seized), drawing off his soldiers, granted them three days' time to kill
themselves in, that they might do it with more order and at greater ease:
which time they filled with blood and slaughter beyond the utmost excess
of all hostile cruelty, so that not so much as any one soul was left
alive that had power to destroy itself. There are infinite examples of
like popular resolutions which seem the more fierce and cruel in
proportion as the effect is more universal, and yet are really less so
than when singly executed; what arguments and persuasion cannot do with
individual men, they can do with all, the ardour of society ravishing
particular judgments.

The condemned who would live to be executed in the reign of Tiberius,
forfeited their goods and were denied the rites of sepulture; those who,
by killing themselves, anticipated it, were interred, and had liberty to
dispose of their estates by will.

But men sometimes covet death out of hope of a greater good. "I desire,"
says St. Paul, "to be with Christ," and "who shall rid me of these
bands?" Cleombrotus of Ambracia, having read Plato's Pheedo, entered
into so great a desire of the life to come that, without any other
occasion, he threw himself into the sea. By which it appears how
improperly we call this voluntary dissolution, despair, to which the
eagerness of hope often inclines us, and, often, a calm and temperate
desire proceeding from a mature and deliberate judgment. Jacques du
Chastel, bishop of Soissons, in St. Louis's foreign expedition, seeing
the king and whole army upon the point of returning into France, leaving
the affairs of religion imperfect, took a resolution rather to go into
Paradise; wherefore, having taken solemn leave of his friends, he charged
alone, in the sight of every one, into the enemy's army, where he was
presently cut to pieces. In a certain kingdom of the new discovered
world, upon a day of solemn procession, when the idol they adore is drawn
about in public upon a chariot of marvellous greatness; besides that many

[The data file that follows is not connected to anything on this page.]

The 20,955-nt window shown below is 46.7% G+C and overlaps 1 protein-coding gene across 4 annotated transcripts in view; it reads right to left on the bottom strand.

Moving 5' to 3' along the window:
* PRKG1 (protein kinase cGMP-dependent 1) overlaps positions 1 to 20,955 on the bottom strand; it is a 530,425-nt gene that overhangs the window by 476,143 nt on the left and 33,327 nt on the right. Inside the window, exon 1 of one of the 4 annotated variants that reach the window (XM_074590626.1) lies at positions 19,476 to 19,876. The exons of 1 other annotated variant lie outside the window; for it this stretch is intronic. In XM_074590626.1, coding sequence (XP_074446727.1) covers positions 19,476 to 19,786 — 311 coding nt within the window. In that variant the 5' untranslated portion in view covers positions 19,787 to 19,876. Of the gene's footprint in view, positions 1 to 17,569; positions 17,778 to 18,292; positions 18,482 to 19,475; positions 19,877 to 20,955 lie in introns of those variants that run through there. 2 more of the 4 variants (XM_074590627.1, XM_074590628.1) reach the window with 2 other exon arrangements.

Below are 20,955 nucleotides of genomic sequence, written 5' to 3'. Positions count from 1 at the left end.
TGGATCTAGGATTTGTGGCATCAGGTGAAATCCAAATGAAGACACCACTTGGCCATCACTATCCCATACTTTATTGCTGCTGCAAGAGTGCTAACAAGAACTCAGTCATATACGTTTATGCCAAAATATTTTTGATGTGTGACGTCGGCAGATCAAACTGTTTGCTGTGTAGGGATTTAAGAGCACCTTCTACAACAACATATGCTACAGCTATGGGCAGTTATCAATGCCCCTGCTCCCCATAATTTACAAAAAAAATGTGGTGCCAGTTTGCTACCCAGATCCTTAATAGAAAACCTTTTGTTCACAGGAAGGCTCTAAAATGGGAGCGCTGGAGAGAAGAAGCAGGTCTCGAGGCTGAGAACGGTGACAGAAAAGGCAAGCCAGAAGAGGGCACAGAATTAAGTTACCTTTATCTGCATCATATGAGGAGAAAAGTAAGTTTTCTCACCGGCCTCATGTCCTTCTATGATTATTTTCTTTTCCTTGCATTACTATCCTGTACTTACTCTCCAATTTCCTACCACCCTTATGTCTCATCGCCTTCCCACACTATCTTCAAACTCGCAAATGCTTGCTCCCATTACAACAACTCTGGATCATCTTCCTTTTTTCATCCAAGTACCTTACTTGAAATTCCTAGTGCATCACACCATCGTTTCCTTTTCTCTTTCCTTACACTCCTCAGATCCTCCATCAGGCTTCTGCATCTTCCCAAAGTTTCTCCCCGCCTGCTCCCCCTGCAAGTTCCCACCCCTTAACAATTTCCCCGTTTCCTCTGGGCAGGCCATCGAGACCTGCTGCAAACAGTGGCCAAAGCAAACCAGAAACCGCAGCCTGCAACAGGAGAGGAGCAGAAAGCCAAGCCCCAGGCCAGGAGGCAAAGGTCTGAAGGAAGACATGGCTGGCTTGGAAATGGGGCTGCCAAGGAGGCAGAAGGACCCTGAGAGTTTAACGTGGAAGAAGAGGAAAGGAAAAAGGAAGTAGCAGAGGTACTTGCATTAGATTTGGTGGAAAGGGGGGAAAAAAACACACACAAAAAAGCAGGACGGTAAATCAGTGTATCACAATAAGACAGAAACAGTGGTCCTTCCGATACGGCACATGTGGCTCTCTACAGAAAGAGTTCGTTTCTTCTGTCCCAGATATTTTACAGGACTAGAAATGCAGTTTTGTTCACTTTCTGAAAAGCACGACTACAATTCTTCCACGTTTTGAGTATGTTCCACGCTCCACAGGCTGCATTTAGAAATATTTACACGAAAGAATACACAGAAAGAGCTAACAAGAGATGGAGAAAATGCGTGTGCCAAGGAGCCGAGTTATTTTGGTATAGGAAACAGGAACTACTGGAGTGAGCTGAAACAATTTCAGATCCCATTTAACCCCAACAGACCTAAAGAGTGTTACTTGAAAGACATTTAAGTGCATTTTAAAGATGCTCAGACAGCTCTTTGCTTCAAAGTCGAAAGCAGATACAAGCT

are then seen cutting off pieces of their flesh to offer to him, there
are a number of others who prostrate themselves upon the place, causing
themselves to be crushed and broken to pieces under the weighty wheels,
to obtain the veneration of sanctity after death, which is accordingly
paid them. The death of the bishop, sword in hand, has more of
magnanimity in it, and less of sentiment, the ardour of combat taking
away part of the latter.

There are some governments who have taken upon them to regulate the
justice and opportunity of voluntary death. In former times there was
kept in our city of Marseilles a poison prepared out of hemlock, at the
public charge, for those who had a mind to hasten their end, having
first, before the six hundred, who were their senate, given account of
the reasons and motives of their design, and it was not otherwise lawful,
than by leave from the magistrate and upon just occasion to do violence
to themselves.--[Valerius Maximus, ii. 6, 7.]--The same law was also
in use in other places.

Sextus Pompeius, in his expedition into Asia, touched at the isle of Cea
in Negropont: it happened whilst he was there, as we have it from one
that was with him, that a woman of great quality, having given an account
to her citizens why she was resolved to put an end to her life, invited
Pompeius to her death, to render it the more honourable, an invitation
that he accepted; and having long tried in vain by the power of his
eloquence, which was very great, and persuasion, to divert her from that
design, he acquiesced in the end in her own will. She had passed the age
of four score and ten in a very happy state, both of body and mind; being
then laid upon her bed, better dressed than ordinary and leaning upon her
elbow, "The gods," said she, "O Sextus Pompeius, and rather those I leave
than those I go to seek, reward thee, for that thou hast not disdained to
be both the counsellor of my life and the witness of my death. For my
part, having always experienced the smiles of fortune, for fear lest the
desire of living too long may make me see a contrary face, I am going, by
a happy end, to dismiss the remains of my soul, leaving behind two